In case you missed it, a nice article in Mother Jones debunking Red QuinoaRed Quinoathe idea that exotic edibles like quinoa, acai berries and Chia seeds are "superfoods" of extraordinarily high nutritional value. They aren't worthless, but certainly not worth the premium prices charged for them, compared to other foods that are readily available -- and that don't have the social costs generated by taking staple foods away from villagers who can no longer afford their traditional foods. CLICK HERE to read the full article.

Chelation therapy is a long-time staple of medical quackery, but it isn't tested as often as it might be. Here's a curious report of a recent clinical test published in JAMA showing that chelation therapy chelationchelationdoesn't make any difference in heart attack, stroke, hospitalization, surgeries, etc, outcomes.

The report is curious -- and so is the publication of the article -- because the JAMA publisher editorializes against the use of chelation therapy yet the director of the study appears to be a believer, clinging to a very small improvement of outcomes for chelation when all the outcome variables are combined.

There is a strong editorial criticizing the methodology of the study, which unfortunately is behind a paywall that many won't be able to access. It notes that "clinics" purveying quack treatments were the sites of 60% of the work. This might help explain why o

This is from an obituary composed by Robert Schaeffer. Other Bob SteinerBob Steinertributes will follow:

Robert A. Steiner (1934-2013)

Magician and skeptic Robert A. Steiner died on January 4, 2013 in a nursing home in Concord, California, at age 78. A longtime resident of the San Francisco Bay area, Steiner was a Fellow of the Committee for Skeptical Inquiry, and spoke at several CSI(COP) conferences. A professional magician, he was a former president of the Society of American Magicians, and a member of the Magic Castle in Hollywood. He also was a Certified Public Accountant.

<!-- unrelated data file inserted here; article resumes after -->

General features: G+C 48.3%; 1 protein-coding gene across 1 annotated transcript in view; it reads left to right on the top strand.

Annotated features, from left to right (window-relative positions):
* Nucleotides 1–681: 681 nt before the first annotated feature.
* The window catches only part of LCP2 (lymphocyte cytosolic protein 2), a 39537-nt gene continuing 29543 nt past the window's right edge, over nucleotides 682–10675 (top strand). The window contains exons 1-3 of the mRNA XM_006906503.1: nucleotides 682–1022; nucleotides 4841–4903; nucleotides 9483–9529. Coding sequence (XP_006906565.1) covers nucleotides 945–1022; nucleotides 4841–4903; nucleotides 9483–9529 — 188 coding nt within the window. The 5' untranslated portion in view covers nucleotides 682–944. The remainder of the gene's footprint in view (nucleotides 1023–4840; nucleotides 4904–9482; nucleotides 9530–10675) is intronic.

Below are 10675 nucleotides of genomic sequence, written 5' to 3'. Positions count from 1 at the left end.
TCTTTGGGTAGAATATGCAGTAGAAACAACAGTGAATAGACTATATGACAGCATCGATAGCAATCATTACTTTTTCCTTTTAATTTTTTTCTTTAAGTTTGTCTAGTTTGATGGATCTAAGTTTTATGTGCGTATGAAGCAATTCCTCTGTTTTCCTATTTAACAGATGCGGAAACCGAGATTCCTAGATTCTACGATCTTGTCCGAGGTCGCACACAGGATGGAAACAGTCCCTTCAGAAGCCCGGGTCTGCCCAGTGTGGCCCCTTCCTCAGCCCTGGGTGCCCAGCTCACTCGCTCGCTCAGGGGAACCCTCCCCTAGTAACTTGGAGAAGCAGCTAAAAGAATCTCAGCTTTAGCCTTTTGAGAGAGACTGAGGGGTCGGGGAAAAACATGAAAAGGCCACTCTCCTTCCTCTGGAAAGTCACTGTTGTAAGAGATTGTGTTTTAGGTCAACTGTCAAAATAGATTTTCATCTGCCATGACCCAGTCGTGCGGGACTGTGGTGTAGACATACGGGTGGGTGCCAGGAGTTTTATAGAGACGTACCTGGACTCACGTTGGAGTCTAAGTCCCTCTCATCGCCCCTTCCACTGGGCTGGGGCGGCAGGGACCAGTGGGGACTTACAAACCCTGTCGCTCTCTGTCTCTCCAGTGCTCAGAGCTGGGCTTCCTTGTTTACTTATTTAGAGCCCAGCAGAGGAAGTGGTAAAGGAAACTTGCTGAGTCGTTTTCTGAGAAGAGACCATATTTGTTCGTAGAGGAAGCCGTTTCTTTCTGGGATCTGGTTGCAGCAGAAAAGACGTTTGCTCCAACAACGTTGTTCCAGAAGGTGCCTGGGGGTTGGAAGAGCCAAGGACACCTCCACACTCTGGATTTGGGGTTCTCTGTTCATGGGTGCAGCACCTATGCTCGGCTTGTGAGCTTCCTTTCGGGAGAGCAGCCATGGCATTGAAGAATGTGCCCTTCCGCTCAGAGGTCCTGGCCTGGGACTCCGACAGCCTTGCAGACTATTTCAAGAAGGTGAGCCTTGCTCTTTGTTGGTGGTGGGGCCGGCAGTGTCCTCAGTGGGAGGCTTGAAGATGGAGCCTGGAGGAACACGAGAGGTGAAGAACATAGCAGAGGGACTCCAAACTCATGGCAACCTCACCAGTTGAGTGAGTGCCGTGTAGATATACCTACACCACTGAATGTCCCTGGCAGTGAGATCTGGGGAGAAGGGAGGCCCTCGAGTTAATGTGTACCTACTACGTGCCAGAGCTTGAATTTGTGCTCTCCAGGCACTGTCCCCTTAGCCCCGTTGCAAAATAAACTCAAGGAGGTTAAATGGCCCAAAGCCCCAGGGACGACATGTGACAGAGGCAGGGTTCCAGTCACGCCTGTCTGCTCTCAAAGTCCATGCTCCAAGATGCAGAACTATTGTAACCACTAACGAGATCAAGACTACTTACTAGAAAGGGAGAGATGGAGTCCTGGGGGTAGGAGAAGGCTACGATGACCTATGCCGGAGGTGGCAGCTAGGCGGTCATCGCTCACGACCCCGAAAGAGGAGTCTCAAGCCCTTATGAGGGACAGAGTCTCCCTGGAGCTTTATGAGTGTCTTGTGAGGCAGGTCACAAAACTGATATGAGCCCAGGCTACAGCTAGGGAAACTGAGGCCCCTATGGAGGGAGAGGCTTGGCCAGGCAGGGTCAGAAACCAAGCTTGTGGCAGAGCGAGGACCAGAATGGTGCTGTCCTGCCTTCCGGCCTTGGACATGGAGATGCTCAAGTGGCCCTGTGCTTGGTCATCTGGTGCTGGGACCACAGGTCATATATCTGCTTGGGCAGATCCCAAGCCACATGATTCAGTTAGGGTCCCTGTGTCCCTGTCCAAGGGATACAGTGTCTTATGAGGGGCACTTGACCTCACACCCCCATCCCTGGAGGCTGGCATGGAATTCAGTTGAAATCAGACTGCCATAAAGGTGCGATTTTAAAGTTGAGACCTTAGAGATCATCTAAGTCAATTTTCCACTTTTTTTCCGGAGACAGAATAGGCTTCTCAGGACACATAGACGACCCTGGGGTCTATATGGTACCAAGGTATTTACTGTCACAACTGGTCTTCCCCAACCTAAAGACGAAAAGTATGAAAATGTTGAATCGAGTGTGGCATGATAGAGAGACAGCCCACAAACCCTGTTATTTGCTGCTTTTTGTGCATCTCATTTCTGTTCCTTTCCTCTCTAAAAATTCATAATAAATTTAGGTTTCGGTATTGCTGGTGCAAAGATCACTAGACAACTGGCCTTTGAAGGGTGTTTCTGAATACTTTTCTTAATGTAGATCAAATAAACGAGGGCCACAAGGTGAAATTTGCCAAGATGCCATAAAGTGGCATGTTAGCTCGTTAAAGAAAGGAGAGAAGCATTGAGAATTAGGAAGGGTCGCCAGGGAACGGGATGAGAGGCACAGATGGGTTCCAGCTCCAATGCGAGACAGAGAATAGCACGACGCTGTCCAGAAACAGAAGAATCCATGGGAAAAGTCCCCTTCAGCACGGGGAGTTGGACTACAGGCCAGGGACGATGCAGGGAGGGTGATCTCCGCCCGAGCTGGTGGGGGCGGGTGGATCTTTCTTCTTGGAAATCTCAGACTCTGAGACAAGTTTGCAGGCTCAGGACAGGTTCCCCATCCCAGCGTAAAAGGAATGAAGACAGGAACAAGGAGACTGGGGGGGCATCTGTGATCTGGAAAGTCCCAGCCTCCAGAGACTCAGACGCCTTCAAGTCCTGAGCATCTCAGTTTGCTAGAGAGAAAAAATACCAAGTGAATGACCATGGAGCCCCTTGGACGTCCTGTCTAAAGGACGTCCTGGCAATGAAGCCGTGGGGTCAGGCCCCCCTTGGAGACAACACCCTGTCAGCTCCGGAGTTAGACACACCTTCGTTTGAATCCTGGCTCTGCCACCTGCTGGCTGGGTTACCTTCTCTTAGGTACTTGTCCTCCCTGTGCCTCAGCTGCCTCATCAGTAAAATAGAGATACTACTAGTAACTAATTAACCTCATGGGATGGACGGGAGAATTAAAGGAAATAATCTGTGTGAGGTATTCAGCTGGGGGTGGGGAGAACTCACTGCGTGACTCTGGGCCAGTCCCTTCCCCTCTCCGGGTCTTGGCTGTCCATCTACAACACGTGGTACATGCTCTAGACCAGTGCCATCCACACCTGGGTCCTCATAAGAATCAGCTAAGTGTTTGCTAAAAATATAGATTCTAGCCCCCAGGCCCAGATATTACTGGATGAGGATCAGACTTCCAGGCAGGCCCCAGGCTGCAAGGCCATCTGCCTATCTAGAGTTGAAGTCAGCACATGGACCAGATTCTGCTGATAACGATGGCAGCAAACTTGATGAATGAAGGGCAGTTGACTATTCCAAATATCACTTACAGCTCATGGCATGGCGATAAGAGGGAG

Any social event where Steiner was present typically had him giving an impromptu public demonstration of “psychic powers.” He always explained to audiences afterward that he had fooled them with a trick. He was also a life member of Mensa, and frequently hosted social events for Mensa, for skeptics, and other friends, at his home in the East Bay. These events typically included a demonstration of his “psychic” powers, always delivered in a presentation filled with humor. For a number of years, Steiner sponso

Compliments to the San Francisco Chronicle for an article reviewing evidence that Vitamin C doesn't prevent colds, but may reduce symptoms. http://www.sfgate.com/health/article/Vitamin-C-may-shorten-cold-not-stop... Back in the 1970s, largely on the word of Nobel Laureate Linus Pauling, consuming massive dosages (up to 10 grams/day) of Vitamin C was promoted as being a preventive for the common cold. Although Pauling was a respected scientist in molecular biology, winning the Nobel for his research on chemical bonds, his research on the role of large quantities of nutrients as disease preventives or curatives was strongly criticized, and replications of his research were largely unsuccessful. A Wikipedia article presents many references on this topic, FYI, http://en.wikipedia.org/wiki/Linus_Pauling#Molecular_medicine.2C_medical... . But kudos to the Chron for helping to get out the word. Alas, there have been many examples of more credulous repo

Review of Bigfoot Talk

A physical anthropologist who believes Bigfoot is highly probable reviewed my talk sponsored by BAS and Ask Jeff Meldrum, Ph.D.Jeff Meldrum, Ph.D.a Scientist back in 2009. It is archived on Fora.tv. Needless to say, he disagrees with my interpretation. To view the Fora.tv film (linked in the article) and make up your own mind, CLICK HERE